What does it mean to have a "mild" hearing loss?
You may have heard friends and family members describe their hearing loss in percentages—“I have a 20% hearing loss” or “I have a 50% hearing loss.” These percentage descriptions originated from formulas used by the military, Veteran’s Administration, and workman’s compensation organizations to describe the amount of disability caused by a certain degree of hearing loss. If your hearing loss resulted from an accident on the job, there is a formula that is used to calculate the percent disability pension for which you may be eligible. This is not your hearing loss expressed as a percentage. Rather, this formula calculates how much your degree of hearing loss supposedly impacts your ability to remain employed at full wages.
Audiologists and ear nose and throat physicians describe hearing loss on a graph with pitches along the top and volume levels along the side. Most people hear some pitches better than others, making the concept of a “percentage” of hearing loss less useful for them.
Degrees of hearing loss
When someone is professionally diagnosed with hearing loss, typically they’re told how significant the hearing loss is. The degree of hearing loss can range from “mild” to “profound,” but the question for most people is, “What does that mean for me?”
Below is a brief explanation of the degrees of hearing loss. Generally, the more severe the hearing loss, the harder it is for the person to hear.
“Mild” is the most common and under-diagnosed degree of hearing loss.
People with mild hearing loss usually can hear sounds louder than 40 decibels, but may have some difficulty hearing sounds below 40 decibels.
Here’s how that translates into real life: Soft speech is about 50 decibels. The humming of a refrigerator is about 40 decibels; a whisper is about 30 decibels; rustling leaves are about 20 decibels; and the sound of normal breathing is about 10 decibels.
So, someone with mild hearing loss may have minimal or no issues communicating in quiet, in one-on-one settings, or with only a couple of people. But they tend to have difficulty hearing softer environmental sounds as well as some conversations, especially in noisier environments, at a distance, in larger-group settings, or over the phone.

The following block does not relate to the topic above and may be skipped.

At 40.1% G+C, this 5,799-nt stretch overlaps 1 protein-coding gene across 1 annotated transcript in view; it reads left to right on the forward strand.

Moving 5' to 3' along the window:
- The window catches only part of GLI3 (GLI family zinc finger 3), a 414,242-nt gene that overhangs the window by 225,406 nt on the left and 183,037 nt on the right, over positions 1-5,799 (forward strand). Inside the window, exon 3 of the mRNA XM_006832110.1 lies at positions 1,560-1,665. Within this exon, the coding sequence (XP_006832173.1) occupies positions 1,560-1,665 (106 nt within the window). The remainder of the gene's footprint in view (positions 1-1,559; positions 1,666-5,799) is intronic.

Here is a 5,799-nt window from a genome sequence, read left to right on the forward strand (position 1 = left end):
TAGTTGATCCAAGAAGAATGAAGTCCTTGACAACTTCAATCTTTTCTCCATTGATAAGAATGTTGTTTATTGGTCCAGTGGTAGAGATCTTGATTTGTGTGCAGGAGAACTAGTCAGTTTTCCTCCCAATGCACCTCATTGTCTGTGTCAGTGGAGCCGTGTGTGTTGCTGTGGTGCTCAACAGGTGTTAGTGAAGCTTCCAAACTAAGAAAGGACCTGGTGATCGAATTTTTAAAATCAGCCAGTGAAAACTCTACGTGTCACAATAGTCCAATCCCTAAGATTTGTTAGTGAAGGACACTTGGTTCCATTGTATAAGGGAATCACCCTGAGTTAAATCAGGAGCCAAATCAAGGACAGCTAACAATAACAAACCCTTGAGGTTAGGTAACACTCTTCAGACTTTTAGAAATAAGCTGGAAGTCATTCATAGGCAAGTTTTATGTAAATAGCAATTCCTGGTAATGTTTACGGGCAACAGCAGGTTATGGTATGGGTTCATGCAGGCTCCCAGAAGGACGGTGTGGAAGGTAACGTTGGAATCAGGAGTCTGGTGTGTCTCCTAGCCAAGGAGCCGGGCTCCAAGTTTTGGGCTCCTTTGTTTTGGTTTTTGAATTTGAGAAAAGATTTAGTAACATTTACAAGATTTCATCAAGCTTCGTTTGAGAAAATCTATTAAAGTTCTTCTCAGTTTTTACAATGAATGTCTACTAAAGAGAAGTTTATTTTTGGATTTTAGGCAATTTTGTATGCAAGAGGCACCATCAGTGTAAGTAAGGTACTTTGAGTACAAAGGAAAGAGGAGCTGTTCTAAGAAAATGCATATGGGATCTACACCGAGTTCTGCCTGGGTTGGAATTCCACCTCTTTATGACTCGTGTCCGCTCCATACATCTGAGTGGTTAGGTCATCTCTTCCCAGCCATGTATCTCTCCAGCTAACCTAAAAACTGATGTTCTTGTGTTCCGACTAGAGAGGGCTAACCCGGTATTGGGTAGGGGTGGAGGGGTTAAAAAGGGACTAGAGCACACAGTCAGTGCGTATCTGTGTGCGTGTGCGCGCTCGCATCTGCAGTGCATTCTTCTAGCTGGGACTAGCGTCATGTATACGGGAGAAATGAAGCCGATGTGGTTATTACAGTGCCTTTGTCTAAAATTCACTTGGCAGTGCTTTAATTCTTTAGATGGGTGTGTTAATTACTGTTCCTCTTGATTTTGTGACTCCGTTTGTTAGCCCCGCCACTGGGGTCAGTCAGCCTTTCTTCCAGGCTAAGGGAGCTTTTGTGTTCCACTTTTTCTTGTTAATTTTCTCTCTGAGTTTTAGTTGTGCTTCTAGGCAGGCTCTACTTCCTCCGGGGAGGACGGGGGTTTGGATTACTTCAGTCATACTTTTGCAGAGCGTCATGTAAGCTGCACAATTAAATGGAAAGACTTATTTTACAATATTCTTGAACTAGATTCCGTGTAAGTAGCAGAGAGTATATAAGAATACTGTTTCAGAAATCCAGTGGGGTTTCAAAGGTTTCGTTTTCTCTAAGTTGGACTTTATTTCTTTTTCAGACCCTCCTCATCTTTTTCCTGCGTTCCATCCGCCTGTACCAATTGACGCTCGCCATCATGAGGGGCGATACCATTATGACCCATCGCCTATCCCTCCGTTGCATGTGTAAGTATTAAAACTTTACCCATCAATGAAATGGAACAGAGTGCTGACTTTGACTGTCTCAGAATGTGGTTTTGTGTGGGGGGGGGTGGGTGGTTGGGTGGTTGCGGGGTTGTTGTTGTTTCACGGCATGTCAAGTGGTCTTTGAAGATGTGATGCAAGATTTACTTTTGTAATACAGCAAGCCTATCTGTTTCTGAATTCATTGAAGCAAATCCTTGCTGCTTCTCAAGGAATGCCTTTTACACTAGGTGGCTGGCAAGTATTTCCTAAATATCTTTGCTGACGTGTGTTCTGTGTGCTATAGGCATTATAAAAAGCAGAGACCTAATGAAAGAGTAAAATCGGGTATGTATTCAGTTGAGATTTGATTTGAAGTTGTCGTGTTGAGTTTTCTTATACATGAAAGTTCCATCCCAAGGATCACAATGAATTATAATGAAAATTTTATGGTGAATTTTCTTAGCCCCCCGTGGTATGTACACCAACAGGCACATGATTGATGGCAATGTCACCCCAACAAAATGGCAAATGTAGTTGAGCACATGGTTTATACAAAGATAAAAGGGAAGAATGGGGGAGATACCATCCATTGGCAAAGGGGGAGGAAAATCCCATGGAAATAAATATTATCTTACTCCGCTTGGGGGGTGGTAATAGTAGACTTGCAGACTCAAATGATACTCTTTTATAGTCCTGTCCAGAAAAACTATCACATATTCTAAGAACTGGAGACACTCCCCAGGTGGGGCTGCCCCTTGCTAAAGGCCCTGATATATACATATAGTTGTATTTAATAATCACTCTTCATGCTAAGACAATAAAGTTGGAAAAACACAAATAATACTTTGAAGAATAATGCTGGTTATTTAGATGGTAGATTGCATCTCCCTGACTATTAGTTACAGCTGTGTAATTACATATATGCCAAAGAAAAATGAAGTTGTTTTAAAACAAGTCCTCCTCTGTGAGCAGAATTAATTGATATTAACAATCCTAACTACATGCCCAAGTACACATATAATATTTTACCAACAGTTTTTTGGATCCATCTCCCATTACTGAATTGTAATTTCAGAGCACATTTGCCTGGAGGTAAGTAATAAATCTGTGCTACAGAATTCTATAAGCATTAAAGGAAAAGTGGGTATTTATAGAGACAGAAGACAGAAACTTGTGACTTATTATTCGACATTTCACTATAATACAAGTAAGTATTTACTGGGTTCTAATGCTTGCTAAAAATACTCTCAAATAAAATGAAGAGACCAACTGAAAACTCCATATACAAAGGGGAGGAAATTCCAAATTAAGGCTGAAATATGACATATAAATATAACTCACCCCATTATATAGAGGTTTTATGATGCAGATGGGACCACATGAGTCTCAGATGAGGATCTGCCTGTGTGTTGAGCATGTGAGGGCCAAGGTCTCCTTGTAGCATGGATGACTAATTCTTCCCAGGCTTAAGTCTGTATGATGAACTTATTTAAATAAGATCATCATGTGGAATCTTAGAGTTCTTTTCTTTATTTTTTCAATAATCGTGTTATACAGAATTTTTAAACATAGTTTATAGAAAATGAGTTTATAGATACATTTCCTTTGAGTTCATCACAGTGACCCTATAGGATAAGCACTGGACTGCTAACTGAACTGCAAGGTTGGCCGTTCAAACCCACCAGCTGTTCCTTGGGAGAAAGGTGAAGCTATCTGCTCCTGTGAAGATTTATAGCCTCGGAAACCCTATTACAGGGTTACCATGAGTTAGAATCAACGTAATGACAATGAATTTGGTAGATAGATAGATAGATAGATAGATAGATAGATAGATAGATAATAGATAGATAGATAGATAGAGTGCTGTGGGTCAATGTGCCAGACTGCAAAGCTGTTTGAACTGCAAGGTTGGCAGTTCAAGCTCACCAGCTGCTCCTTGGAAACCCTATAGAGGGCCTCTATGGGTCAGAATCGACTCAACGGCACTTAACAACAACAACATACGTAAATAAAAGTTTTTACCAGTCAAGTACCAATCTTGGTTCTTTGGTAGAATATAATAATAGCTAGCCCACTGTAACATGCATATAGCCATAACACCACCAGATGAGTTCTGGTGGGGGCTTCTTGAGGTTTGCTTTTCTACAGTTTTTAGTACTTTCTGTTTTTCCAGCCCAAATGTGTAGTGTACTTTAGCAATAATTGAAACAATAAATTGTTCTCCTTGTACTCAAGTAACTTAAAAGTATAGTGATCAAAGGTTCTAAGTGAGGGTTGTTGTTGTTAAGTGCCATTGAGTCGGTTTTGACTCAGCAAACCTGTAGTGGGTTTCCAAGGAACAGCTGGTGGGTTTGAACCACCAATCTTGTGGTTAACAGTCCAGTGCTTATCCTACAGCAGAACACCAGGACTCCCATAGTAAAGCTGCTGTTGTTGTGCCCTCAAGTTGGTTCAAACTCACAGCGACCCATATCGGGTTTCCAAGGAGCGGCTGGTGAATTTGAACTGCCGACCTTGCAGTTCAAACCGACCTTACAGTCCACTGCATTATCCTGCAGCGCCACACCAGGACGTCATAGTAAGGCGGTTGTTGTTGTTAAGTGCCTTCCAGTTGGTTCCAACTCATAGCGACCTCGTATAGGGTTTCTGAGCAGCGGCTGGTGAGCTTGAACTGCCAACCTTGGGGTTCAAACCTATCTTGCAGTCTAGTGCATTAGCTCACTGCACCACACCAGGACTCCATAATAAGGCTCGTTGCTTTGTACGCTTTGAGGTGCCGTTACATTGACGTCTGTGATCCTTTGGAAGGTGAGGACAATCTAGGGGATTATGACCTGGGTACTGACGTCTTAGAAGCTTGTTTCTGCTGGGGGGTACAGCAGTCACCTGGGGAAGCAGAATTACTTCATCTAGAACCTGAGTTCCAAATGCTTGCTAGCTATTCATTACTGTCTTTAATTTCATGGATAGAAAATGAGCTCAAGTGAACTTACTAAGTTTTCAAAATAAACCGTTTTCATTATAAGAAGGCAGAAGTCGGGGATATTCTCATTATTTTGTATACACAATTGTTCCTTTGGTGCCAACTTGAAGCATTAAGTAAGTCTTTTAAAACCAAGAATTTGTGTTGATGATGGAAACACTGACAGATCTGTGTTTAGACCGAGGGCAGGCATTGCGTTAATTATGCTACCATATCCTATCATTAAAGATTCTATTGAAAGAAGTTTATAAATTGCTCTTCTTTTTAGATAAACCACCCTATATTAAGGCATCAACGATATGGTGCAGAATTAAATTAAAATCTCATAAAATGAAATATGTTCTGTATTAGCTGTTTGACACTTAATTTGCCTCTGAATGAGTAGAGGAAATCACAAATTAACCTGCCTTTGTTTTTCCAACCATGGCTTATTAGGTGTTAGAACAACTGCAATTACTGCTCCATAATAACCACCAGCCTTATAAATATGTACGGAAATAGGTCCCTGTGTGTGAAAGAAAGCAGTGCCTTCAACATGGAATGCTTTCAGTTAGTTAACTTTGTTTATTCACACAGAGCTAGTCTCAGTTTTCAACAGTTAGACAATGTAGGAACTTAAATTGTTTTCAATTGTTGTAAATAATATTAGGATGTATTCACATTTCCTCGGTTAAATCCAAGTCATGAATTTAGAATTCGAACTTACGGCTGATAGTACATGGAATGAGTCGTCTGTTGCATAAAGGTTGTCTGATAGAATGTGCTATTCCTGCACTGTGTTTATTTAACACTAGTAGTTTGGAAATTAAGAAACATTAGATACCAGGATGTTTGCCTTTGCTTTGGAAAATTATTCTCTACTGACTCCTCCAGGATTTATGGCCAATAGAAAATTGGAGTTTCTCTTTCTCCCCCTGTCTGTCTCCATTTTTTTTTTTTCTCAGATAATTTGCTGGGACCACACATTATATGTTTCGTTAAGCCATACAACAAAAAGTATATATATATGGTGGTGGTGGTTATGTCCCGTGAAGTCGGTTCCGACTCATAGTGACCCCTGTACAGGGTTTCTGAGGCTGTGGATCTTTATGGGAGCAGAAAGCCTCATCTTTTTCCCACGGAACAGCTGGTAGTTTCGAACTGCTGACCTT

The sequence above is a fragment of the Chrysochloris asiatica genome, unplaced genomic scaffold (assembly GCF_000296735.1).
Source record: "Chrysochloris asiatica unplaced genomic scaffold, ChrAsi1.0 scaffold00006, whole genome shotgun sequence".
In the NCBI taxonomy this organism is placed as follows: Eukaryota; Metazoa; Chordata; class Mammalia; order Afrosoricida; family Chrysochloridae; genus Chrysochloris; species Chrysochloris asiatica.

For instance, someone with mild hearing loss may only notice that they have trouble making out the conversation in certain situations—like in a noisy restaurant or when there is background music. Or, they may have trouble with certain words—typically with consonant sounds like “s,” “f,” or “th.” They may hear the word, but they may strain to distinguish it clearly or think something else that sounds similar was said. For example, someone with mild hearing loss may think the speaker said “hurt” when it was “shirt,” or “fun” when it was “sun,” and so on.
When hearing loss is related to noise exposure and aging, people tend to lose their ability to hear higher frequency (pitch) sounds first—like consonants in speech, which are higher pitched and softer in volume than vowels. This is challenging because consonants contribute much more than vowels to our understanding of speech.
People with mild hearing loss also may need to work harder to follow the conversation when a women or child is talking. They also may miss very high-pitched sounds, like higher-pitched birds or alarms.
The bottom line is that someone with unaddressed mild hearing loss may need to put more cognitive effort (higher levels of concentration) into following conversations in certain situations than they realize. The cumulative strain, especially for individuals with active professional, social, and civic lifestyles, can be significant and draining.
People with moderate hearing loss have trouble hearing sounds below 40 decibels, but also many sounds in the 41 to 60 decibels range. Sounds in the 41 to 60 decibels range include those heard in a quiet office, for example. Normal conversational speech averages between 50 and 65 decibels.
By the time someone has moderate hearing loss, the person often strains to keep up with conversation in most settings without the use of hearing aids or other assistive listening devices.
People with severe hearing loss have difficulty hearing most sounds below 61 decibels and many between 61 and 80 decibels. Sounds in the 61 to 80 decibels range include a vacuum cleaner or hair dryer (about 70 decibels) and a garbage disposal (80 decibels).
In day-to-day life, that means that someone with untreated severe hearing loss would have trouble following most conversations. They likely would have difficulty even hearing loud speech without amplification, such as hearing aids.
Someone with profound hearing loss can only hear very loud sounds—those above 81 decibels. A lawn mower and food blender are between about 85 and 90 decibels. A motorcycle, at about 25 feet away, is 88 decibels.
A person with a profound hearing loss probably would not hear any speech and only very loud sounds. They most often have difficulty hearing and following conversation even with hearing aids and often rely on lip-reading and/or sign language. Individuals with profound hearing loss may benefit from a cochlear implant, a device that is surgically implanted to substitute for the severely damaged cochlea.
Are you curious to know what your baseline hearing levels are? Call the office to set up a comprehensive hearing evaluation today! (410) 672-1233 (Odenton) or (410) 672-1244 (Severna Park).